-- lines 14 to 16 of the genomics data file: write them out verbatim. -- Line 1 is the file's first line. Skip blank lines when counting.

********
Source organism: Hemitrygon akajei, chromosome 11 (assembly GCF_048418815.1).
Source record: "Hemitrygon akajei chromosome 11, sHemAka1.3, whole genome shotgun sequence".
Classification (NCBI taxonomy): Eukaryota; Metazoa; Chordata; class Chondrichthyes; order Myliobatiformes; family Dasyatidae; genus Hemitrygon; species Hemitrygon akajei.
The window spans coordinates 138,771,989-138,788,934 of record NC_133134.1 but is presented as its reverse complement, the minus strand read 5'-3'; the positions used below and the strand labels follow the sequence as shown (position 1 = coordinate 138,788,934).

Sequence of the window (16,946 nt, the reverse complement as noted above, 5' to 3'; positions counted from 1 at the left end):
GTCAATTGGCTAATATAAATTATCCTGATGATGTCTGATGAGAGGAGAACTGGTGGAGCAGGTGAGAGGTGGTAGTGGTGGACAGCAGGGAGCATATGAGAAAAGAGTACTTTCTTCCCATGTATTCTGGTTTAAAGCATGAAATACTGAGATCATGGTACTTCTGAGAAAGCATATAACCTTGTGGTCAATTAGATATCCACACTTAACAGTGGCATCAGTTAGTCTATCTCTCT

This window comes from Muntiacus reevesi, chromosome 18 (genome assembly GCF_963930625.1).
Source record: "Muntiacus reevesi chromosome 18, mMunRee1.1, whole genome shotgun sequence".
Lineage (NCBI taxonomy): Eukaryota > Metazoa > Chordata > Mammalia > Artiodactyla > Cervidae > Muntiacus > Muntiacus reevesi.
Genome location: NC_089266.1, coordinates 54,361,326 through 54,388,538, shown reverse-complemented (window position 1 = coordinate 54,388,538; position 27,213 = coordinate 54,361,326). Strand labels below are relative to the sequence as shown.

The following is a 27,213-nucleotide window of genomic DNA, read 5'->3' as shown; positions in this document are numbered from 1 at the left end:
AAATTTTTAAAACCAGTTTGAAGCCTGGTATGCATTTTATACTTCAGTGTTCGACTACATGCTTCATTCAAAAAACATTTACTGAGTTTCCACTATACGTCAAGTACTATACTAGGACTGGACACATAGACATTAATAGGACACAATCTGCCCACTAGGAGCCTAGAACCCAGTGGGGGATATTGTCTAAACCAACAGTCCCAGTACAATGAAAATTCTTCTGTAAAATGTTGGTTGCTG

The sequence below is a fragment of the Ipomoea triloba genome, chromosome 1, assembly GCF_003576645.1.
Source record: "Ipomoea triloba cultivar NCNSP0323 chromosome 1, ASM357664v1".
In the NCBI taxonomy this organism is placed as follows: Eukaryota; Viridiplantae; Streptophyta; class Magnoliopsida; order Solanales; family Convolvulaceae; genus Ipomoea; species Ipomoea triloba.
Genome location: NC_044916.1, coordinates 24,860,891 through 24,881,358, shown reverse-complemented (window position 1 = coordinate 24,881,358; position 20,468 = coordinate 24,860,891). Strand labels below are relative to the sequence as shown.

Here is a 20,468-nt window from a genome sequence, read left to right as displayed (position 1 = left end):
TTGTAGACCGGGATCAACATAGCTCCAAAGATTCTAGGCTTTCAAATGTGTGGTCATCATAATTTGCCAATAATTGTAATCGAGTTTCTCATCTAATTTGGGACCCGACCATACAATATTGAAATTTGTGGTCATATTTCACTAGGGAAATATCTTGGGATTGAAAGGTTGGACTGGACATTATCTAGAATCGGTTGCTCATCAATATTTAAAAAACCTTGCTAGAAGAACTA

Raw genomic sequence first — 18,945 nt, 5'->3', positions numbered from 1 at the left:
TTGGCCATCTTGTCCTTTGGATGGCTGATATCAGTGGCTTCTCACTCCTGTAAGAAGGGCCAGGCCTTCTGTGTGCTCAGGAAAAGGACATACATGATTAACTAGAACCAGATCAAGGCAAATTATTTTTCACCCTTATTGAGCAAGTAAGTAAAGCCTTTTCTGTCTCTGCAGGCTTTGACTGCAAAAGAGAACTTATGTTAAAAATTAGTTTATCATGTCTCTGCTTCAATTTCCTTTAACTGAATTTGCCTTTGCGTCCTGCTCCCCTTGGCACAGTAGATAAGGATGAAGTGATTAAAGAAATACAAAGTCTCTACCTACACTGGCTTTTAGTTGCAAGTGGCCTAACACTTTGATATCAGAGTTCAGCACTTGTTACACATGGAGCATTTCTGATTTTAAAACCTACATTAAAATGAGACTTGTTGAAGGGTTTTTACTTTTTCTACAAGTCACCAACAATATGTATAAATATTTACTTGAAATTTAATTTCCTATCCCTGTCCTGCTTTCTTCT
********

Source record: "Ipomoea triloba cultivar NCNSP0323 chromosome 1, ASM357664v1".
In the NCBI taxonomy this organism is placed as follows: Eukaryota; Viridiplantae; Streptophyta; class Magnoliopsida; order Solanales; family Convolvulaceae; genus Ipomoea; species Ipomoea triloba.
Genome location: NC_044916.1, coordinates 24,860,891 through 24,881,358, shown reverse-complemented (window position 1 = coordinate 24,881,358; position 20,468 = coordinate 24,860,891). Strand labels below are relative to the sequence as shown.